Melanosomes synthesize and store the pigment melanin , it is found in the skin (epidermis, hair follicles) and eye (iris, retina) type of melanocytes .

Non-membrane cell organelles[edit | edit source]

cytoskeleton: actin filaments are marked in red, microtubules in green, nucleus in blue.

Cytoskeleton: actin filaments are marked in red, microtubules in green, nucleus in blue. Ribosomes are particles that form a small and a large subunit. They consist of ribosomal RNA and proteins. They are extremely important because they are involved in protein synthesis. Proteins that the cell usually uses itself (hemoglobin, actin or myosin) are formed on free ribosomes . The small subunit serves to collect all important components for translation ( mRNA , tRNA , amino acids , elongation factors). Large subunit helps form peptide bonds (serves as peptidyltransferase)

See the Translation page for more information .

The cytoskeleton forms a complex network of protein polymers in the cytoplasm, thus ensuring the cytoskeleton strengthens the cell. It consists of filaments , which we divide based on their diameter. Actin filaments (microfilaments) form a cortical network through the cytoplasmic membrane and, for example, the inner skeleton of microvilli ( 7 nm ). The intermediate (middle) filaments form a solid network anchored in desmosomes and hemidesmosomes, forming the lamina fibrosis of the nuclear envelope ( 10 nm ). The microtubules protrude from the microtubular organizational center to the edges of the cell, they are straight tubules ( 25 nm ).

Intercellular connections[edit | edit source]

Desmosome See the Cell Connections page for more information .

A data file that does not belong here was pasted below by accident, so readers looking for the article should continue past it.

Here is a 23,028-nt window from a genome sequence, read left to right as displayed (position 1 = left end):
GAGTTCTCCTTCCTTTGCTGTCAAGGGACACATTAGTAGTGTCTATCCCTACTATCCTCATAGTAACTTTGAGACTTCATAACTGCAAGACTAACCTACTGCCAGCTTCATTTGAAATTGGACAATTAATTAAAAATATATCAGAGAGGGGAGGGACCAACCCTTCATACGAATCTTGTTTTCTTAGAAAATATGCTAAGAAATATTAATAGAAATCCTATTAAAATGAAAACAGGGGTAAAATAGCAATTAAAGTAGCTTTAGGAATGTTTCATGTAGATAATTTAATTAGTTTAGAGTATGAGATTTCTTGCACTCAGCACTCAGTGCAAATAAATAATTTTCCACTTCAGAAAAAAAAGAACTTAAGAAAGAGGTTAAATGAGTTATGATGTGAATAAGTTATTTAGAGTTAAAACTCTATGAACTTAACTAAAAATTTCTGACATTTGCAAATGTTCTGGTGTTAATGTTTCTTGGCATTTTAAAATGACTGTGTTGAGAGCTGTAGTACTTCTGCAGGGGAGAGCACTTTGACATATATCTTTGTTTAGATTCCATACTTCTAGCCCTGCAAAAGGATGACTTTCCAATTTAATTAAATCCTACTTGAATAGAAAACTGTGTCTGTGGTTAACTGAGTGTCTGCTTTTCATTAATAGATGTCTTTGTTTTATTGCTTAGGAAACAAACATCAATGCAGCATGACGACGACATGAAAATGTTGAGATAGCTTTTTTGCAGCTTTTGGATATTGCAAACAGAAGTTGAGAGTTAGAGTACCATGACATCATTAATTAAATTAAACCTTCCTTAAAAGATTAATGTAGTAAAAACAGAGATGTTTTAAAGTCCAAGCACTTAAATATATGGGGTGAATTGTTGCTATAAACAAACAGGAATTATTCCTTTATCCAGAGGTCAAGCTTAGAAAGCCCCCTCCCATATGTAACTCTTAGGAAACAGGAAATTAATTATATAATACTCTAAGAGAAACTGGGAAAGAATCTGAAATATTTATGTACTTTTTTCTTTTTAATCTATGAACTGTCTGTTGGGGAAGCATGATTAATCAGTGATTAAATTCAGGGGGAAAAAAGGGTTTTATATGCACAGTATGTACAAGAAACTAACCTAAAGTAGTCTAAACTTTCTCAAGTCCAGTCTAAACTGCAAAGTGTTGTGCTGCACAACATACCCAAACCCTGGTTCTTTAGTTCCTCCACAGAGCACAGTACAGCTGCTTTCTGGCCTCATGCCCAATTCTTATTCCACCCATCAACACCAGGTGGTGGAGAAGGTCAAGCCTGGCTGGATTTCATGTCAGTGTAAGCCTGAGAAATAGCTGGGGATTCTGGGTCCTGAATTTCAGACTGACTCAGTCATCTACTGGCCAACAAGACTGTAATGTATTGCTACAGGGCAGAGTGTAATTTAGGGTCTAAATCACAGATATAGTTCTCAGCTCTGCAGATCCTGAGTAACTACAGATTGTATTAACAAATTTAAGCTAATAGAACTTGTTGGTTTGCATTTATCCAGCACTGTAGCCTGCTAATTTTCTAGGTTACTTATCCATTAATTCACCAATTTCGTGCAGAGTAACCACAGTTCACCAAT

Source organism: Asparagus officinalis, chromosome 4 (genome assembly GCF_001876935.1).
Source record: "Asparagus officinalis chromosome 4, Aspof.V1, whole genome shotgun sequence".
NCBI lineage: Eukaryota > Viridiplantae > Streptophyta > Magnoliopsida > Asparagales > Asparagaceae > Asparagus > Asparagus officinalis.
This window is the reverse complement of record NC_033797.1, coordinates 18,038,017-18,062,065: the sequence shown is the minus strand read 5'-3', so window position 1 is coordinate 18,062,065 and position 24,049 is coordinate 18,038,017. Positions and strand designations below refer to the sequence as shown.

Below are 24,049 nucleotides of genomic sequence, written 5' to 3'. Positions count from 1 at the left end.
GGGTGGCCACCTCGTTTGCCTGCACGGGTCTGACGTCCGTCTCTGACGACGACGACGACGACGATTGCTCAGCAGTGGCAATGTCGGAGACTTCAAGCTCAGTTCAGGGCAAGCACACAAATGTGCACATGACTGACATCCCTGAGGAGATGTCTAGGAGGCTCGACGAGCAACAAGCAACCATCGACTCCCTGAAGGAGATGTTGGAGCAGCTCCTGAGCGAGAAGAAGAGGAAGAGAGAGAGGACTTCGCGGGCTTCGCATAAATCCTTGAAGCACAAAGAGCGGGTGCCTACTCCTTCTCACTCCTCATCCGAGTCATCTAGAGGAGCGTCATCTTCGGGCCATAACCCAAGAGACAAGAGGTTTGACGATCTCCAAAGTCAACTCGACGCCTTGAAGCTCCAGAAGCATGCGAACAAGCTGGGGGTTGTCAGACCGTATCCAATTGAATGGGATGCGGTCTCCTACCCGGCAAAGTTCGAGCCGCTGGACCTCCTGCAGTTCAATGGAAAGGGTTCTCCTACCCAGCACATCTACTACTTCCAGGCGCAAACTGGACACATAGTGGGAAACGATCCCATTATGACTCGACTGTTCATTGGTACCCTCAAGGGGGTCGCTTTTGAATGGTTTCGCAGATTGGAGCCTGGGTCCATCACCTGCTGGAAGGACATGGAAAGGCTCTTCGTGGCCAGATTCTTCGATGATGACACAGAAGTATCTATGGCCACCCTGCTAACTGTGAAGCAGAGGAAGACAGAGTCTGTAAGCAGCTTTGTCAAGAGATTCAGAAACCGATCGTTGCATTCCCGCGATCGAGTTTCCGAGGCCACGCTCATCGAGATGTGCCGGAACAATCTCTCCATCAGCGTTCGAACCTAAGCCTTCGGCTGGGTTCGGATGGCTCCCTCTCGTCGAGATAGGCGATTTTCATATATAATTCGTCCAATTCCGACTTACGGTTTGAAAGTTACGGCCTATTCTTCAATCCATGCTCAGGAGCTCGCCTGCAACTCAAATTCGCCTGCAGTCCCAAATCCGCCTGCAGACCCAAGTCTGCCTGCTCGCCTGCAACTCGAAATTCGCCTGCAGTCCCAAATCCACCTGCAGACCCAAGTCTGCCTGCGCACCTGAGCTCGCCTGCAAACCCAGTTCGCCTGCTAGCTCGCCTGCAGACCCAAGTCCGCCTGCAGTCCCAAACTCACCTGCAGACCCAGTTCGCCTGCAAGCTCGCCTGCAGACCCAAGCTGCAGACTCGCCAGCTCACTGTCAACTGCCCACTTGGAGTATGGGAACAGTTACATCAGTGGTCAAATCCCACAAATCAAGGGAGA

Adhesive connection (contact)

  • Zonula adhaerens - band adhesive connection of lateral surfaces, clamps into actin filaments.
  • Desmosome - a point anchor connection, clamps into intermediate filaments.
  • Hemidesmosome - connection of the basal part of the cell with the extracellular matrix.

Tight junction

  • Zonula occludens - connection around the perimeter of the cell, prevents paracellular diffusion.

Communication connection

  • Nexus (gap junction) - allows selective diffusion of molecules and fast communication between neighboring cells.

Cell surface specialization[edit | edit source]

Free apical surface

  • Microvilli - cytoplasmic protrusions, their dense complex forms a so-called brush border.
  • Stereocilia - long immobile microlicles (eg in the middle ear ).
  • Cilia - are elongated moving protrusions (eg in the fallopian tube ).

Basolateral surface

It participates in the cohesion of epithelial cells, including special intercellular connections and connections to the basement membrane (eg basal labyrinth ).

Cell life cycle[edit | edit source]

cell cycle scheme